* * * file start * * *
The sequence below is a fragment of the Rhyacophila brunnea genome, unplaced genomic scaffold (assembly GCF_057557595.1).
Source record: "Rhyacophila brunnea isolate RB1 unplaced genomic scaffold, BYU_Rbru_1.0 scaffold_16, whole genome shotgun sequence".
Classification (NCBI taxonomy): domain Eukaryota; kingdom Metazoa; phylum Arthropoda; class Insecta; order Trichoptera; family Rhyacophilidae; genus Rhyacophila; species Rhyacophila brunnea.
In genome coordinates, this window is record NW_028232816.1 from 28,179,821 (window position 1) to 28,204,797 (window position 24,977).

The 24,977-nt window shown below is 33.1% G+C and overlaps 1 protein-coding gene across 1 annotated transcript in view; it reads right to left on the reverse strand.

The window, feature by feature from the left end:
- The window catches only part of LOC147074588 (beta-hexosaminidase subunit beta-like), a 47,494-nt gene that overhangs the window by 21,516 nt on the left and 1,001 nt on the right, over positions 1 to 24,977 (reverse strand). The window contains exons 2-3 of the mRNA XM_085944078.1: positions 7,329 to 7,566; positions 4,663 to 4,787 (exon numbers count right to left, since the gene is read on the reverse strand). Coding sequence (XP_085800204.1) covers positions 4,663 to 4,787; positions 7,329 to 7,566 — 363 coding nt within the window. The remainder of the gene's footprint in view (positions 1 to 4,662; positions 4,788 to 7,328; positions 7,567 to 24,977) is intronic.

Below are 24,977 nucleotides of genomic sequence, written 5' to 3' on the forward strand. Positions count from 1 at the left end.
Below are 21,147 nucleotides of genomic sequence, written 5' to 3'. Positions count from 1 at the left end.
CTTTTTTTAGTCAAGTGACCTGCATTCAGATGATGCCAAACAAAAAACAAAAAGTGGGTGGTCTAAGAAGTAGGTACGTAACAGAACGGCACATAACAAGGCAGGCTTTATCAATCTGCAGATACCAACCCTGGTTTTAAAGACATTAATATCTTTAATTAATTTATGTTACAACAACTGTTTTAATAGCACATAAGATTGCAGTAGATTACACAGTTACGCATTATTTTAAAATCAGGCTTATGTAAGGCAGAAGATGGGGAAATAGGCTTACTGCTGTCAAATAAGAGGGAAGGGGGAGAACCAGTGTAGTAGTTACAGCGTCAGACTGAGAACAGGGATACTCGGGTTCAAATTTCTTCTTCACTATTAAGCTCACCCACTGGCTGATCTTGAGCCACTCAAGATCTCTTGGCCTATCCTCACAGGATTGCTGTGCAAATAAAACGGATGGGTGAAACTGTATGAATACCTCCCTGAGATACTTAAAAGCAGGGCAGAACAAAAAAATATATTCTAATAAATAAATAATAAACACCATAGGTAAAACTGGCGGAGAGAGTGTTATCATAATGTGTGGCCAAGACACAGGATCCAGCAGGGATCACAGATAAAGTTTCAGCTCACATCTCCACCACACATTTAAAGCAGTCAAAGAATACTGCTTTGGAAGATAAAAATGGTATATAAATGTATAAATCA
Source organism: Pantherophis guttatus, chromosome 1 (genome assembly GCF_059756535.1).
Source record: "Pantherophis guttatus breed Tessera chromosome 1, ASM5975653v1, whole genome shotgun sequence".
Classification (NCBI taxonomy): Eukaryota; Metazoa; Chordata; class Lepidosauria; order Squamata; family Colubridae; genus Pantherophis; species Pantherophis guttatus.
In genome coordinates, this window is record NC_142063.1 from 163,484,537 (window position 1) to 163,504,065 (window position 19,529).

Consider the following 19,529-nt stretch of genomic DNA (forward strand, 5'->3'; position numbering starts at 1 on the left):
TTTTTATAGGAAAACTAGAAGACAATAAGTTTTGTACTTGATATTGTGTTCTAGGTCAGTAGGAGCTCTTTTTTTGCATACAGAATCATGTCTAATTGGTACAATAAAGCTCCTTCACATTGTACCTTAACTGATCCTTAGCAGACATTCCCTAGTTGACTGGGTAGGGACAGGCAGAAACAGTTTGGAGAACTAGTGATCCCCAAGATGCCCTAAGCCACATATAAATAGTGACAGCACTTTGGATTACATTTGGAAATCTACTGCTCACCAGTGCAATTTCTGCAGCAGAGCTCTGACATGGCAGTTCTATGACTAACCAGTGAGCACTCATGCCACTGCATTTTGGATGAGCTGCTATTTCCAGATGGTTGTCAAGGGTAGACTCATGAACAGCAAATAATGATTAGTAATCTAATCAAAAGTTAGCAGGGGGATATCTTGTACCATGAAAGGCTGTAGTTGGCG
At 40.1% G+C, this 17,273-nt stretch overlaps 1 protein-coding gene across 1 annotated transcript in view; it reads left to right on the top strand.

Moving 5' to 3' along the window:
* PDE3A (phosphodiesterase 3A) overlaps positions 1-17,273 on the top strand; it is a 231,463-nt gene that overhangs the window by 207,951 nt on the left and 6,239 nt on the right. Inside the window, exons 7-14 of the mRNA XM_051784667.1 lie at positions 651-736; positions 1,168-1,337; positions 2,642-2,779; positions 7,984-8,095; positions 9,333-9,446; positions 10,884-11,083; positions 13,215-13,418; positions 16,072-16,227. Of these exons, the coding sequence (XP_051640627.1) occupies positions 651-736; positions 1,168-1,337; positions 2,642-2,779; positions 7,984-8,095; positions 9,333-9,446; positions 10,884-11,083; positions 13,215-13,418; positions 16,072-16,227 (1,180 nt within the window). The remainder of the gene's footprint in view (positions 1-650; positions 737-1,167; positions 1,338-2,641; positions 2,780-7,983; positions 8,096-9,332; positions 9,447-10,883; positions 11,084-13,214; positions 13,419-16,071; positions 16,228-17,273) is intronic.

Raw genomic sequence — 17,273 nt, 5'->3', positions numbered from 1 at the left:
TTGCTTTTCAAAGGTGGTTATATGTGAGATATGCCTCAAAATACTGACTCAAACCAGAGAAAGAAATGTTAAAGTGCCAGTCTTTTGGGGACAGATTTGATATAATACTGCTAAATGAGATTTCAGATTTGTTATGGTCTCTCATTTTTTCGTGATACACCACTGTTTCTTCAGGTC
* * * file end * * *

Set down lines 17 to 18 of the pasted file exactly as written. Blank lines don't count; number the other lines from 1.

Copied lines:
At 40.1% G+C, this 17,273-nt stretch overlaps 1 protein-coding gene across 1 annotated transcript in view; it reads left to right on the top strand.

Moving 5' to 3' along the window: